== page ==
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Posted in COVID-19, Infectious disease, laboratory testing, public health, SARS-CoV-2, science, testing | Comments (0)

NY partygoers get subpoenas after stonewalling COVID-19 contact tracers

July 2nd, 2020
Women stand in a doorway.

Enlarge / This picture taken on April 5, 2019, shows nurses waiting for patients at the Rockland County Health Department in Haverstraw, Rockland County, New York, amid a measles outbreak. (credit: Getty | JOHANNES EISELE )

Test, isolate, trace, quarantine: these are the bedrock public health measures proven effective at stamping out an infectious disease before it flares to the point where the only option left is to foist draconian lockdowns on whole populations.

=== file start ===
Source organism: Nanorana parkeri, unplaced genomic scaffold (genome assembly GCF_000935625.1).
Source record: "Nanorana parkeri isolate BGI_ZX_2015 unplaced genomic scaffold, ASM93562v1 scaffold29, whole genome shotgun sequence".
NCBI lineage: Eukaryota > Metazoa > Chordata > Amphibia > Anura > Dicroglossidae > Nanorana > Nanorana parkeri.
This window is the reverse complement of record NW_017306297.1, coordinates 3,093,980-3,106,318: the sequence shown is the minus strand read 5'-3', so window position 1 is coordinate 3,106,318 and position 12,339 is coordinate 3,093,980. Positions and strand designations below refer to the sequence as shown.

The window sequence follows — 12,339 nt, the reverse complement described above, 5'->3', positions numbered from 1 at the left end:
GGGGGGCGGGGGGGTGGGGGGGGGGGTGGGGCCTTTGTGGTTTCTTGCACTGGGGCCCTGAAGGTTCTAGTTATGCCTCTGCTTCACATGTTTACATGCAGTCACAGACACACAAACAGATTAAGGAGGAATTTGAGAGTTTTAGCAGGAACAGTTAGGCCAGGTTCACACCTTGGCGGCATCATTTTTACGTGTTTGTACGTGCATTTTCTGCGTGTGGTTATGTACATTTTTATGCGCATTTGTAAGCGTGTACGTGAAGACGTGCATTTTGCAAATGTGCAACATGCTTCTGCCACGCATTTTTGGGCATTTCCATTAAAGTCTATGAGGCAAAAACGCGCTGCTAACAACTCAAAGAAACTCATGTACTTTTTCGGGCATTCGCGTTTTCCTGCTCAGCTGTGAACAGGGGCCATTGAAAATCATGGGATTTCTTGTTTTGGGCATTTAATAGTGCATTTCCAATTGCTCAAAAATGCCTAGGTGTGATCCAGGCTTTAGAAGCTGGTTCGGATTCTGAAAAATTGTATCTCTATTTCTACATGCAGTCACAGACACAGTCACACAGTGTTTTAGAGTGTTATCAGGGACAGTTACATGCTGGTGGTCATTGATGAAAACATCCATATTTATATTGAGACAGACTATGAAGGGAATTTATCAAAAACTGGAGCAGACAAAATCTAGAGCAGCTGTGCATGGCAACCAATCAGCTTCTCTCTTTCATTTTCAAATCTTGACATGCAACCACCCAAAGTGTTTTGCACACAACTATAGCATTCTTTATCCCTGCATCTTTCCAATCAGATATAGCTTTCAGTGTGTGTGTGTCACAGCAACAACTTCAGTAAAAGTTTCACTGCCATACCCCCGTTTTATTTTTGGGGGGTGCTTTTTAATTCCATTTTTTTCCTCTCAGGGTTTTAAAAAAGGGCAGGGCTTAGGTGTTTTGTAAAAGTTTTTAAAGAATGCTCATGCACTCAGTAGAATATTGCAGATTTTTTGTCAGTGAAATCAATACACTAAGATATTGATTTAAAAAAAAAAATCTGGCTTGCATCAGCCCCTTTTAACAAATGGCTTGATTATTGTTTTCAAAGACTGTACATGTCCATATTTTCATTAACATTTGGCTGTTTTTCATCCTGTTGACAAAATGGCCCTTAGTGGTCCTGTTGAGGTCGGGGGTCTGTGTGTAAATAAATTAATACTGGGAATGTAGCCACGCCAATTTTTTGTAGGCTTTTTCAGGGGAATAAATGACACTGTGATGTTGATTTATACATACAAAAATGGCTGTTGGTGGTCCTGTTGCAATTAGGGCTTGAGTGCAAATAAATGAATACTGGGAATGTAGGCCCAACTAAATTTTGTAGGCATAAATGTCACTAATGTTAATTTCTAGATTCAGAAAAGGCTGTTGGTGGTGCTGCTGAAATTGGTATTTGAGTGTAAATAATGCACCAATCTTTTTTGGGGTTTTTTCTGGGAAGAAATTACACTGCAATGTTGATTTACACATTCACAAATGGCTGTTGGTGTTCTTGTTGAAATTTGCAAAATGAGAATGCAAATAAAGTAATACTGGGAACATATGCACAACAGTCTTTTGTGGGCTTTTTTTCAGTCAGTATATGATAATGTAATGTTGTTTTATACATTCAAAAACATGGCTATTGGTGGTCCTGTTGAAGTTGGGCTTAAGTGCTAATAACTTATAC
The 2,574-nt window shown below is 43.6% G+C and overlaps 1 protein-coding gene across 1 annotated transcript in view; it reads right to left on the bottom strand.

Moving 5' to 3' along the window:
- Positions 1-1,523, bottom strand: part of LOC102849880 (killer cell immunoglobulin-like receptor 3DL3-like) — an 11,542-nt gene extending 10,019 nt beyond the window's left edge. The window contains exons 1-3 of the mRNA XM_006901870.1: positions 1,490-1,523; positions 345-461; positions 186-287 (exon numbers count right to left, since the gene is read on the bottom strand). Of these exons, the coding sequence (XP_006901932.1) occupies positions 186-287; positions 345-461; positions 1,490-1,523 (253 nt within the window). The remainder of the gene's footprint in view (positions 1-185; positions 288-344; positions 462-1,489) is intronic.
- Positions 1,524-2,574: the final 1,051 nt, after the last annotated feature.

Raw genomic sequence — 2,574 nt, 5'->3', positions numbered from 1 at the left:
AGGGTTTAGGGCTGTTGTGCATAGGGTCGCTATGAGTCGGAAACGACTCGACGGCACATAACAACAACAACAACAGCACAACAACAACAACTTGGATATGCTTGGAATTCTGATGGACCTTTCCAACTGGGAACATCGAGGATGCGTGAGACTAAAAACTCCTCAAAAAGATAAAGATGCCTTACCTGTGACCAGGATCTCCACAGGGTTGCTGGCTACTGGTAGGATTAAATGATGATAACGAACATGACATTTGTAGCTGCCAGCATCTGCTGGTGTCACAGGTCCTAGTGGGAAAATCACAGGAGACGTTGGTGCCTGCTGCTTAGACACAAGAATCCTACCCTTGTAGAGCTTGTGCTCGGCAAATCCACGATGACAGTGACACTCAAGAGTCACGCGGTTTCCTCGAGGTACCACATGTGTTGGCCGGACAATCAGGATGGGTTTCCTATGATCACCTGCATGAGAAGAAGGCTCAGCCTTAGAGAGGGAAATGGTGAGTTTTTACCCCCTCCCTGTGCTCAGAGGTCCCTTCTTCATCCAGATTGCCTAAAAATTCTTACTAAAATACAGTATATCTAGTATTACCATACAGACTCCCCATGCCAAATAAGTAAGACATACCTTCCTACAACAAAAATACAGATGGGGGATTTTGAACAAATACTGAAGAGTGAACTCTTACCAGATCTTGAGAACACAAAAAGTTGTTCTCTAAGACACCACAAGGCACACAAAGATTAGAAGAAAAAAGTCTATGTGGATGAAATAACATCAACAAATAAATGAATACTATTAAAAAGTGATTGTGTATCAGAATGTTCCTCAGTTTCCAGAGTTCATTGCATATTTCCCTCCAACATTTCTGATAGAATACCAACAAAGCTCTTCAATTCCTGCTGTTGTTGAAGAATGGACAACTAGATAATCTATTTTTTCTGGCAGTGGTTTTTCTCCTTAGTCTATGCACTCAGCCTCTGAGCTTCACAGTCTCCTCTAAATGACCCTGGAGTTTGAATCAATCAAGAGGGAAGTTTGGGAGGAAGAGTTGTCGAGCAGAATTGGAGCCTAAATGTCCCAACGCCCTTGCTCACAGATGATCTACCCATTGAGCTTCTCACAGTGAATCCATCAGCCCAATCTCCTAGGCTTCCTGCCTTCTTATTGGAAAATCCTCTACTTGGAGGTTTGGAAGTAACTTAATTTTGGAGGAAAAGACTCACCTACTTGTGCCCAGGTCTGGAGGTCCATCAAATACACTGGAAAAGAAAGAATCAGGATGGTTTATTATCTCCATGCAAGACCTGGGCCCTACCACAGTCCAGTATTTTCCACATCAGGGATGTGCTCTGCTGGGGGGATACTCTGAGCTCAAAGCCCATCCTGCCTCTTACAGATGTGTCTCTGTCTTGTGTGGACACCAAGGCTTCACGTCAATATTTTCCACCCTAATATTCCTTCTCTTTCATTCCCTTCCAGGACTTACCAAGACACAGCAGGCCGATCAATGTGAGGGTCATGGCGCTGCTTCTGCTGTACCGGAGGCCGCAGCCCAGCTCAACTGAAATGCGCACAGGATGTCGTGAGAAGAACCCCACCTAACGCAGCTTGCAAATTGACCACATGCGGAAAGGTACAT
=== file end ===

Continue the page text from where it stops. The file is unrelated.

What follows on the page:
The World Health Organization and public health experts have uttered and re-uttered the strategy ad nauseam since the COVID-19 pandemic erupted in January. And health officials in many places followed the advice, quickly testing those at risk, isolating those infected, tracing people with whom patients had contact, and quarantining anyone exposed. It’s a strategy that requires leadership and resources but also public cooperation and commitment from everyone to do their part to defeat a common viral enemy for the greater good. With all of that, the strategy works. The places that followed the advice and largely stood together—Hong Kong and South Korea, for instance—are among those that have been the most successful at containing the devastating new coronavirus, SARS-CoV-2.